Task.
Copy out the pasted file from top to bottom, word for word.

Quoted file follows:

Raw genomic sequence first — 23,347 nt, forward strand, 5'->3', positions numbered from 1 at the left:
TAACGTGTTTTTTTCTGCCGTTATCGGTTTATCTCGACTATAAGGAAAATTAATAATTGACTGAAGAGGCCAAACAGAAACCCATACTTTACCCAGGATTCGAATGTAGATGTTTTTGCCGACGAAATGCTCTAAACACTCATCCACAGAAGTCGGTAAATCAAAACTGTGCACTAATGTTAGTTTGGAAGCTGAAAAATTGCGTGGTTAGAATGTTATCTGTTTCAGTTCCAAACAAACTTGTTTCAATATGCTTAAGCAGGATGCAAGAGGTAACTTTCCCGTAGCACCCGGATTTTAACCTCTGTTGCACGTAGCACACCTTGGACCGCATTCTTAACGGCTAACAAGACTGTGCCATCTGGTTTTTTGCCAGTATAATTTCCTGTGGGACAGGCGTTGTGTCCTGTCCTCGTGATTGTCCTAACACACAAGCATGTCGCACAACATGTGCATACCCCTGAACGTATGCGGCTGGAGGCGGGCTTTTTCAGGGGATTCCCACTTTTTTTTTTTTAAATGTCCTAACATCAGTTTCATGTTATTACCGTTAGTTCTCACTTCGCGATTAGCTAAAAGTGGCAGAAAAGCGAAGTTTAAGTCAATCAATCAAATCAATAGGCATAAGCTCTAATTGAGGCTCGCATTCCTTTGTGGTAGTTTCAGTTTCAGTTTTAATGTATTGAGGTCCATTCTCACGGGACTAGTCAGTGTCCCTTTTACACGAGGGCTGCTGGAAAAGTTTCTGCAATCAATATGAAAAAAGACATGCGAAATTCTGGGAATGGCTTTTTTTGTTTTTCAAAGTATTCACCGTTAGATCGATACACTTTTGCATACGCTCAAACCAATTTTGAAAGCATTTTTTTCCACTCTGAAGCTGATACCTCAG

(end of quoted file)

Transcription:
Raw genomic sequence first — 23,347 nt, forward strand, 5'->3', positions numbered from 1 at the left:
TAACGTGTTTTTTTCTGCCGTTATCGGTTTATCTCGACTATAAGGAAAATTAATAATTGACTGAAGAGGCCAAACAGAAACCCATACTTTACCCAGGATTCGAATGTAGATGTTTTTGCCGACGAAATGCTCTAAACACTCATCCACAGAAGTCGGTAAATCAAAACTGTGCACTAATGTTAGTTTGGAAGCTGAAAAATTGCGTGGTTAGAATGTTATCTGTTTCAGTTCCAAACAAACTTGTTTCAATATGCTTAAGCAGGATGCAAGAGGTAACTTTCCCGTAGCACCCGGATTTTAACCTCTGTTGCACGTAGCACACCTTGGACCGCATTCTTAACGGCTAACAAGACTGTGCCATCTGGTTTTTTGCCAGTATAATTTCCTGTGGGACAGGCGTTGTGTCCTGTCCTCGTGATTGTCCTAACACACAAGCATGTCGCACAACATGTGCATACCCCTGAACGTATGCGGCTGGAGGCGGGCTTTTTCAGGGGATTCCCACTTTTTTTTTTTTAAATGTCCTAACATCAGTTTCATGTTATTACCGTTAGTTCTCACTTCGCGATTAGCTAAAAGTGGCAGAAAAGCGAAGTTTAAGTCAATCAATCAAATCAATAGGCATAAGCTCTAATTGAGGCTCGCATTCCTTTGTGGTAGTTTCAGTTTCAGTTTTAATGTATTGAGGTCCATTCTCACGGGACTAGTCAGTGTCCCTTTTACACGAGGGCTGCTGGAAAAGTTTCTGCAATCAATATGAAAAAAGACATGCGAAATTCTGGGAATGGCTTTTTTTGTTTTTCAAAGTATTCACCGTTAGATCGATACACTTTTGCATACGCTCAAACCAATTTTGAAAGCATTTTTTTCCACTCTGAAGCTGATACCTCAG